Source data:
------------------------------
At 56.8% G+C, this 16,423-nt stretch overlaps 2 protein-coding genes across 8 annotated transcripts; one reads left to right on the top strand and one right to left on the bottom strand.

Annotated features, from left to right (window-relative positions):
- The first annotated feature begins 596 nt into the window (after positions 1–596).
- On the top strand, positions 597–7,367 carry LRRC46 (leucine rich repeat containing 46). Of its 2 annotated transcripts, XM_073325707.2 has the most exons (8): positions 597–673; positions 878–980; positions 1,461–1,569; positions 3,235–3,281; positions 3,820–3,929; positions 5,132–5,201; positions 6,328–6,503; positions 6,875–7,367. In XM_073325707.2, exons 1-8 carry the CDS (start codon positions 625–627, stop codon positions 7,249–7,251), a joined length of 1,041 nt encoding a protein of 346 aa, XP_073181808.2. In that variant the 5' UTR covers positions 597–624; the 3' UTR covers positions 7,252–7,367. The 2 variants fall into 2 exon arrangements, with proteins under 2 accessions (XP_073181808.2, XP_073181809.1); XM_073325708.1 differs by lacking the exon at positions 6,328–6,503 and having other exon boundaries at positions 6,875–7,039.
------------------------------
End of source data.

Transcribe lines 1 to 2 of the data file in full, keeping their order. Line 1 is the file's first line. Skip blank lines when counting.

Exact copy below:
At 56.8% G+C, this 16,423-nt stretch overlaps 2 protein-coding genes across 8 annotated transcripts; one reads left to right on the top strand and one right to left on the bottom strand.

Annotated features, from left to right (window-relative positions):